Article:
Sunday, October 17

The trial for the death of George Floyd begins: the keys to the process | International

This Monday begins in Minneapolis (Minnesota) the trial against former police officer Derek Chauvin, the white man who on May 25 stuck his knee in George Floyd’s neck for 8 minutes and 46 seconds while he claimed that he could not breathe. The African American died that same as a martyr of the racial movement and Chauvin was charged with three criminal charges. Amid enormous expectation, the judicial process against the former agent – which will be broadcast on television – marks a milestone in the fight against police brutality towards blacks and the African-American community hopes that the sentence will be a settlement of accounts.

Where and when

The trial begins today in the courtroom on the 18th floor of the Hennepin County Government Center (Minneapolis). It will be broadcast live on Court TV. Witness testimony and presentation of evidence will last for several weeks before the jury deliberates on the verdict. In the room will be Judge Peter Cahill, jurors, witnesses, court staff, attorneys and Chauvin. Due to the pandemic, only one member of the Floyd’s family and one member of the defendant’s family may be present.

The charges

Former police officer Derek Chauvin, 44, faces charges of second- and third-degree murder and manslaughter. To convict him of second-degree murder, prosecutors must show that Chauvin caused Floyd’s death, even if it was unintentional. If the crime was committed by someone without a criminal record, as is the case, they could face up to 12.5 years in prison.

To convict him of third degree murder, prosecutors must prove that Chauvin’s actions responded to “a depraved mind” and were “eminently dangerous to others.” They could ask you up to 25 years in prison.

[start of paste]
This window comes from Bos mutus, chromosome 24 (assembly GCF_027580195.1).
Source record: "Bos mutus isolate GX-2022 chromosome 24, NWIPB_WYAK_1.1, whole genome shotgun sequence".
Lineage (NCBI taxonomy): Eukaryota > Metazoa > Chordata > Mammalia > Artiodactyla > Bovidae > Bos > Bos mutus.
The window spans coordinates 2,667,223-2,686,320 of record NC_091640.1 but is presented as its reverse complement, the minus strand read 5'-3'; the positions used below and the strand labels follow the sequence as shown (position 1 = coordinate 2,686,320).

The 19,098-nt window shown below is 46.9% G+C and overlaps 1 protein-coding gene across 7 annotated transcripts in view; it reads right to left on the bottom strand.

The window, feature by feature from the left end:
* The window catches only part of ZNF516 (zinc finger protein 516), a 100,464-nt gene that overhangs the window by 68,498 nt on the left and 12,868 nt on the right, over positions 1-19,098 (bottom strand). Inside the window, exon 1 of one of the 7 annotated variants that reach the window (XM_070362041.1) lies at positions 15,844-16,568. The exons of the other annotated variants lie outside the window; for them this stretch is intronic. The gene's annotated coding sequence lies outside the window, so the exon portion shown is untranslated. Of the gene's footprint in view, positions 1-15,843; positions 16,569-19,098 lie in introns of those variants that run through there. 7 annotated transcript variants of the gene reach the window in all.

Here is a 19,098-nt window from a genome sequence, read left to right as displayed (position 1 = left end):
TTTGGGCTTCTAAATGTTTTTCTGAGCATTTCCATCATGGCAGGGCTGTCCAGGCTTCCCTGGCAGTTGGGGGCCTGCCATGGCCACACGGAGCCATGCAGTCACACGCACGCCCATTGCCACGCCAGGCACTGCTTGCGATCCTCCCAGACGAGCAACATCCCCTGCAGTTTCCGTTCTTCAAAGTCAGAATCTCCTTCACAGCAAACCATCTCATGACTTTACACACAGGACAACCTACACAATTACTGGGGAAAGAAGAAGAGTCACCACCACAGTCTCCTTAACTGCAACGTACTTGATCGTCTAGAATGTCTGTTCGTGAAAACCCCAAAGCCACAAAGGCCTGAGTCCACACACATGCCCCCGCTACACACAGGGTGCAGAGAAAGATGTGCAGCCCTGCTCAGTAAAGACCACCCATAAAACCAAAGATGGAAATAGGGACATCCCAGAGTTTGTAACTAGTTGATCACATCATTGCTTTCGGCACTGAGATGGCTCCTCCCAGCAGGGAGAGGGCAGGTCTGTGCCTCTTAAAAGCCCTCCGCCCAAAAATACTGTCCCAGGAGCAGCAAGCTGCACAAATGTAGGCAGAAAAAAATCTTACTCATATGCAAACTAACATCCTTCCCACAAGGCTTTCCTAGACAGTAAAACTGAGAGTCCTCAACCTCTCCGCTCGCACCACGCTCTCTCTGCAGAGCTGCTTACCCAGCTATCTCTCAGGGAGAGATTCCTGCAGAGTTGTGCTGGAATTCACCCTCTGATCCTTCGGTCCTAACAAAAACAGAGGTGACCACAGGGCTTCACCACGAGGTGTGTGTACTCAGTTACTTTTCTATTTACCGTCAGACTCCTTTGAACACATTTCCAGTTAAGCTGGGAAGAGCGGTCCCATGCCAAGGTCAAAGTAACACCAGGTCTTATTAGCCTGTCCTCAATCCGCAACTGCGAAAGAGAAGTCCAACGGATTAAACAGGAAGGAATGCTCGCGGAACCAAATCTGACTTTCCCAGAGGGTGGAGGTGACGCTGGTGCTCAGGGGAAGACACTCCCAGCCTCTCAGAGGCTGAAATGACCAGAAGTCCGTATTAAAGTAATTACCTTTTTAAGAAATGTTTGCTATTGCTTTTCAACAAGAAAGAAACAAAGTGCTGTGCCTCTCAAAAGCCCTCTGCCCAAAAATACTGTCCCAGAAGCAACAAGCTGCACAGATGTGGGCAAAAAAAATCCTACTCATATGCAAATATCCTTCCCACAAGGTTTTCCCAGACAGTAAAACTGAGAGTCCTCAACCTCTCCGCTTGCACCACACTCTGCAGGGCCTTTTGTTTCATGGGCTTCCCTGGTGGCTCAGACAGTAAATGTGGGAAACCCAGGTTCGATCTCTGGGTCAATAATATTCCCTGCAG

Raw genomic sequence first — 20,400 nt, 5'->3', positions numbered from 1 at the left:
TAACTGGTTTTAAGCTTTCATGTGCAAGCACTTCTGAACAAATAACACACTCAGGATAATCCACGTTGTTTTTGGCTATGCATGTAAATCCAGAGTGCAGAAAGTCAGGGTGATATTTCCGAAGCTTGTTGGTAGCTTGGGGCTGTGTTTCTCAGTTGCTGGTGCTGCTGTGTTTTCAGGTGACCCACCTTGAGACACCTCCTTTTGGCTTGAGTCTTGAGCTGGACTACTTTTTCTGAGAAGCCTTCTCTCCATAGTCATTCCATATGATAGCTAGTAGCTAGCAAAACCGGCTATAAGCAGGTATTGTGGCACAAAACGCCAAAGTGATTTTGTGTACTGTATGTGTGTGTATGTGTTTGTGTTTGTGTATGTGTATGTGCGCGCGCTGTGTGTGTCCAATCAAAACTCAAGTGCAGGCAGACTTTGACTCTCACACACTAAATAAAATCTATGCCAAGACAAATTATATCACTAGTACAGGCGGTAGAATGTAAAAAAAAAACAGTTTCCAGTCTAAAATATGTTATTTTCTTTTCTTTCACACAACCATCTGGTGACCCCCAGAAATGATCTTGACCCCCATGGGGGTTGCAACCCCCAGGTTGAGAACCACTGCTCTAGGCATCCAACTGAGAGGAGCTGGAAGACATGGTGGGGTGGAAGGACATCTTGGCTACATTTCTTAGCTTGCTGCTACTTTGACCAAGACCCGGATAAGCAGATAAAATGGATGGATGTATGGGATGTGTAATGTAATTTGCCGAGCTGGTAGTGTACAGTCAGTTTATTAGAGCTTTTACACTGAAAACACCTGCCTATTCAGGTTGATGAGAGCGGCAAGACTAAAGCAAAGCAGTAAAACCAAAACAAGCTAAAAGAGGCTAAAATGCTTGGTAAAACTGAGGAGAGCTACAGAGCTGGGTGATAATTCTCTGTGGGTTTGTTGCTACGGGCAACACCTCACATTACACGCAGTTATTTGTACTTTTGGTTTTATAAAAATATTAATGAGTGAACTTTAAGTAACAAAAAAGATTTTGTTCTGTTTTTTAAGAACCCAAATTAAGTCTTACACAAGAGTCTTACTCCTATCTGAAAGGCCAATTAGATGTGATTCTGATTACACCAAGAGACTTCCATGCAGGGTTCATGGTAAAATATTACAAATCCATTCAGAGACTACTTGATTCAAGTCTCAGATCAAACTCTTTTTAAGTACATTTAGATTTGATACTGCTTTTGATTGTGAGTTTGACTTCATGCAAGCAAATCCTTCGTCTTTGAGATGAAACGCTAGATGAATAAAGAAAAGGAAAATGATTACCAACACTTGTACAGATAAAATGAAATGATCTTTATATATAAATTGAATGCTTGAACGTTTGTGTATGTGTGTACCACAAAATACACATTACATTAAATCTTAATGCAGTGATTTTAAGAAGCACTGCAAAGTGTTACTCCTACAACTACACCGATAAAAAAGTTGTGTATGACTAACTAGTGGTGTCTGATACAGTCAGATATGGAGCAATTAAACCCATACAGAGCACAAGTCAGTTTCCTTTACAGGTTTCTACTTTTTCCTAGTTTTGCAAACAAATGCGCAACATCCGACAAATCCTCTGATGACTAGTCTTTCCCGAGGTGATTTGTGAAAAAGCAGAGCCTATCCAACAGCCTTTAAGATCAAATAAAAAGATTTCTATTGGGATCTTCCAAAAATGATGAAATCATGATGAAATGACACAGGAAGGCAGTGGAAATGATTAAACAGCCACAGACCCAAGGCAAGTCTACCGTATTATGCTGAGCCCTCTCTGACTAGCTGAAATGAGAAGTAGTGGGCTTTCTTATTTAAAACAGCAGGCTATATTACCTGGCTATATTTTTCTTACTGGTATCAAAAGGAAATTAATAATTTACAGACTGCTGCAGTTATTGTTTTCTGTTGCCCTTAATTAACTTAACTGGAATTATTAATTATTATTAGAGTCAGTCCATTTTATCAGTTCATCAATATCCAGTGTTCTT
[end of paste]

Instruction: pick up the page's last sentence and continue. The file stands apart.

To be convicted of manslaughter, prosecutors must show that the ex-agent was negligent. Without a criminal record, he could be sentenced to four years in jail.


The lawyer for the former police officer, Eric Nelson, will argue that Floyd’s death was due to two reasons: his poor coronary health and the use of drugs (fentanyl, methamphetamine and THC), which the autopsy identified in the blood.

The Hennepin County Prosecutor’s Office, led by Keith Ellison, will defend that the coroner qualified the death as a homicide. The report details that he suffered a “cardiopulmonary failure” due to complications due to the actions of the police and the pressure on his neck. The greatest weapon of the prosecution are the videos recorded by the security cameras, of the policemen involved, and that of a passerby.

The judge

The selection of the jury took more than two weeks after undergoing extensive questionnaires on whether those chosen could judge the facts only on the evidence presented in court and not on the prior information they knew. There are 14 members: 12 will deliberate — two white men, four white women, three black men, one black woman, and two mestizo women; two are substitutes — two white women and one white man. The jury will be more diverse than Minneapolis, whose black population is 20%.

The witnesses

Minneapolis Police Chief Medaria Arradondo, who referred to Floyd’s death as a “murder”; the coroner who performed Floyd’s autopsy, Andrew Baker; and Darnella Frazier, the 17-year-old teenager who recorded Chauvin kneeling on Floyd’s neck with her mobile. Chauvin’s defense will call their own medical expert to testify and will likely question the coroner’s findings. The prosecution intends to include friends and family of Floyd who give an account of his “spark of life.” Minnesota allows this type of testimony to humanize a victim of a crime before a jury.

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